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Eclampsia (Seizures) and Preeclampsia

Topic Overview

Eclampsia is pregnancy-related seizure activity that is caused by severe preeclampsia. Less than 1% of women who have preeclampsia experience seizures.1 Eclampsia is life-threatening for both a mother and her fetus. During a seizure, the oxygen supply to the fetus is drastically reduced.

Sudden seizures can occur before, during, or (rarely) up to 6 weeks after delivery (postpartum). Postpartum seizures are most common during the first 48 hours after delivery.

If you have eclampsia, your doctor will give you medicine (such as magnesium sulfate) to prevent a seizure from happening again and to control your blood pressure. The doctor will wait until your health is stable before delivering your baby.

What happens during a seizure

A woman with eclampsia has a type of seizure called a grand mal seizure, which begins with a sudden loss of consciousness.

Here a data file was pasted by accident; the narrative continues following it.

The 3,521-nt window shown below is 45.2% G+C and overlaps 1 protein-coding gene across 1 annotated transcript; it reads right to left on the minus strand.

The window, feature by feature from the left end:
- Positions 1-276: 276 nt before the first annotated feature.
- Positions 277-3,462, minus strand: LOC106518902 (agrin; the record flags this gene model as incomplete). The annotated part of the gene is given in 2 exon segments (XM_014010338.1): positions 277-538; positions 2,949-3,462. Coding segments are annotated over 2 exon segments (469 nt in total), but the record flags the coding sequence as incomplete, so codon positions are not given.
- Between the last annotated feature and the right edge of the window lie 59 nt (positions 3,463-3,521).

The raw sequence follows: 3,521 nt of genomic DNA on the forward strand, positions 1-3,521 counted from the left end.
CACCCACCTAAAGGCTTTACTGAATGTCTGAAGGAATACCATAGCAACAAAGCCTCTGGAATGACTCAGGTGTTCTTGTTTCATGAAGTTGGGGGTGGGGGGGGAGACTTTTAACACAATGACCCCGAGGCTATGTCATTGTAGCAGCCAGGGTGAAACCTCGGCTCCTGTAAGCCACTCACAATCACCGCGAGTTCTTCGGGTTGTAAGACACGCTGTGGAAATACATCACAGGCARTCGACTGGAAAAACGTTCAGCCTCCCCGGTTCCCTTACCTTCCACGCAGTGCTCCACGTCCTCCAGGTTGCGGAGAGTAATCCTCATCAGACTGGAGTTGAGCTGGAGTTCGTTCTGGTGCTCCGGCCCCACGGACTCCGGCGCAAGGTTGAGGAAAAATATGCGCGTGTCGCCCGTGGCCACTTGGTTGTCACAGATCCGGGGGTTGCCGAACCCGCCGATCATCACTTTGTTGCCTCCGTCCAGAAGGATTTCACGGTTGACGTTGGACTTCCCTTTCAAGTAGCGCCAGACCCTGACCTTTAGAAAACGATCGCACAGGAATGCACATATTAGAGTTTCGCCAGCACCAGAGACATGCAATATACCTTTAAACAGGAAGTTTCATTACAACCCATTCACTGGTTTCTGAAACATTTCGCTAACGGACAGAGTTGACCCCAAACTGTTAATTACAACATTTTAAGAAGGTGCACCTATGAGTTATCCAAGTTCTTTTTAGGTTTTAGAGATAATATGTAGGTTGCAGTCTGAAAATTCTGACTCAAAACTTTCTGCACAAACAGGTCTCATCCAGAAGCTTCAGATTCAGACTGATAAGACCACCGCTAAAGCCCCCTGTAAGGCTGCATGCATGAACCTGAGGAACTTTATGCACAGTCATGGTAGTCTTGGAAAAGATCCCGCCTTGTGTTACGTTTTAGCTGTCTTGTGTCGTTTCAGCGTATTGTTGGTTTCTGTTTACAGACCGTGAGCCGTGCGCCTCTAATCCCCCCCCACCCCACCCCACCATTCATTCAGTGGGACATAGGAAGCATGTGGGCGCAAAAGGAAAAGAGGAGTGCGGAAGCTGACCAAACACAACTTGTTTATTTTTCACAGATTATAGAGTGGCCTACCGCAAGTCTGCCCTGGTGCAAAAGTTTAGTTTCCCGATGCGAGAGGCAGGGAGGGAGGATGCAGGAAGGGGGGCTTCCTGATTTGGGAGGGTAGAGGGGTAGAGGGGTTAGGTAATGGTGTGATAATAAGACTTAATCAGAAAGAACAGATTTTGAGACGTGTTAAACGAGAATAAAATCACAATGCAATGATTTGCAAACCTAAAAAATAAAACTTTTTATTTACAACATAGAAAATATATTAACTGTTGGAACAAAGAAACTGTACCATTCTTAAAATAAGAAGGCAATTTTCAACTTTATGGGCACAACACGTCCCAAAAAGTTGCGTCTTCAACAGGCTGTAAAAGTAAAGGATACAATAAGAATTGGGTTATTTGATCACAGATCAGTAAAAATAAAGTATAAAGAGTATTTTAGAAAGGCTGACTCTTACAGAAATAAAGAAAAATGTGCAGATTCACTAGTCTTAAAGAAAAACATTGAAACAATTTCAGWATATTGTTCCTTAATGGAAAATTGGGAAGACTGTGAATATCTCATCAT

• During the first 15 to 30 seconds of a seizure, the entire body stiffens as the muscles contract. The back and neck arch. The woman may cry out as the vocal cords contract or may turn blue if she is having difficulty breathing.
  • During the next 30 to 45 seconds, the muscles jerk, or convulse, in a rhythmic pattern. While the muscles are jerking, the woman may bite her tongue or lose bladder or bowel control.
  • An entire seizure lasts 1 to 2 minutes or longer. After the seizure, the woman will be unresponsive at first but will gradually wake up within 10 to 15 minutes. She may be sleepy, confused, or dazed. She may also feel tired, weak, or moody and may have a headache and muscle aches for the next 24 hours.

Related Information

References

Citations

  1. Habli M, Sibai BM (2008). Hypertensive disorders of pregnancy. In RS Gibbs et al., eds., Danforth's Obstetrics and Gynecology, 10th ed., pp. 257–275. Philadelphia: Lippincott Williams and Wilkins.

Credits

By Healthwise Staff
Primary Medical Reviewer Sarah Marshall, MD - Family Medicine
Specialist Medical Reviewer William Gilbert, MD - Maternal and Fetal Medicine
Last Revised November 5, 2012

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